Quickly expanding Chinese factory output another sign of economic recovery

Yuan Luhang
China's factory activity expanded at its fastest pace in 10 years as the economic recovery continued to pick up speed, according to a private business survey released on Tuesday.
Yuan Luhang
Quickly expanding Chinese factory output another sign of economic recovery

A Chinese factory assembly line

China’s factory output expanded at its fastest pace in 10 years as the economic recovery continues to pick up speed, according to a private business survey released on Tuesday.

The Caixin manufacturing Purchasing Managers' Index, which surveys small and medium-sized enterprises (SMEs) as well as export-oriented companies located in eastern coastal regions, jumped to a stronger-than-expected 54.9 in November from October’s 53.6, the highest reading since November 2010.

The improvement is in line with November’s increase in official PMI that centers more on large and state-owned firms, which rose at its fastest pace in more than three years.

“Chinese manufacturing continues to recover and the economy has increasingly returned to normality as fallout from the epidemic has faded,” said Wang Zhe, a senior economist at Caixin Insight Group.

“The highest reading in a decade suggests the sequential momentum of China’s recovery growth, especially in the manufacturing sector," said Nomura in note. "We expect PMIs to remain buoyant in coming months.”

The robust PMI points to solid fourth-quarter growth, which Nomura expects to increase to 5.7 percent year on year, from 4.9 percent in the third quarter, an impressive turnaround from earlier this year.

November’s rise in the Caixin manufacturing PMI was broadly based but primarily led by output and new orders subindices, which in November reached 10-year highs of 57.1 and 58.3, respectively, from 54.5 and 57.0 in October, signaling both demand and supply in the sector are accelerating.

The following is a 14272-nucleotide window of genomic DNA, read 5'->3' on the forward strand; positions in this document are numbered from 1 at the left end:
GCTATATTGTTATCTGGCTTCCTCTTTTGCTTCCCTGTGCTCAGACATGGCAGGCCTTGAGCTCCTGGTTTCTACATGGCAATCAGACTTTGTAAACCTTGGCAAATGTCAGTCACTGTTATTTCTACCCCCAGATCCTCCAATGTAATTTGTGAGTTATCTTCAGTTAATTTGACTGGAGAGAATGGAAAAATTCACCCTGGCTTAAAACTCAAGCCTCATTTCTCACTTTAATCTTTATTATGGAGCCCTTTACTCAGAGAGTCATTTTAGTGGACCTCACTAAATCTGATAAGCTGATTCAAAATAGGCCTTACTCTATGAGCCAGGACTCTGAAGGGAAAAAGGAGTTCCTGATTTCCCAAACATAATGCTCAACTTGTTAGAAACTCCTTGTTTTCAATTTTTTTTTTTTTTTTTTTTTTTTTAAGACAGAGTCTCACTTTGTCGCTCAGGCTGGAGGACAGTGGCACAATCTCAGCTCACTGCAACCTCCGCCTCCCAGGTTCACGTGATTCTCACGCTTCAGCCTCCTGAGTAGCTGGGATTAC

Overseas demand improved substantially with the new export order subindex staying in expansionary territory for the fourth month in a row.

“But the improvement in overseas orders was slightly weaker than that of domestic demand,” Wang said.

Employment in China’s factories also improved as strong growth in supply and demand gradually exerted influence on the job market.

The employment subindex stayed in expansionary territory for the third straight month and hit its highest level since May 2011.

“More and more surveyed enterprises began adding staff to meet strong market demand, although employment’s expansion still lagged behind orders and output,” Wang said. “Manufacturing enterprises added to their inventories to meet strong demand, reflecting their confidence in the economic outlook for the next 12 months. 

The firm expects the economic recovery in the post-pandemic era to continue for several months. At the same time, however, deciding how to gradually withdraw the easing policies launched during the pandemic will require careful planning as uncertainties still exist inside and outside China, it said.

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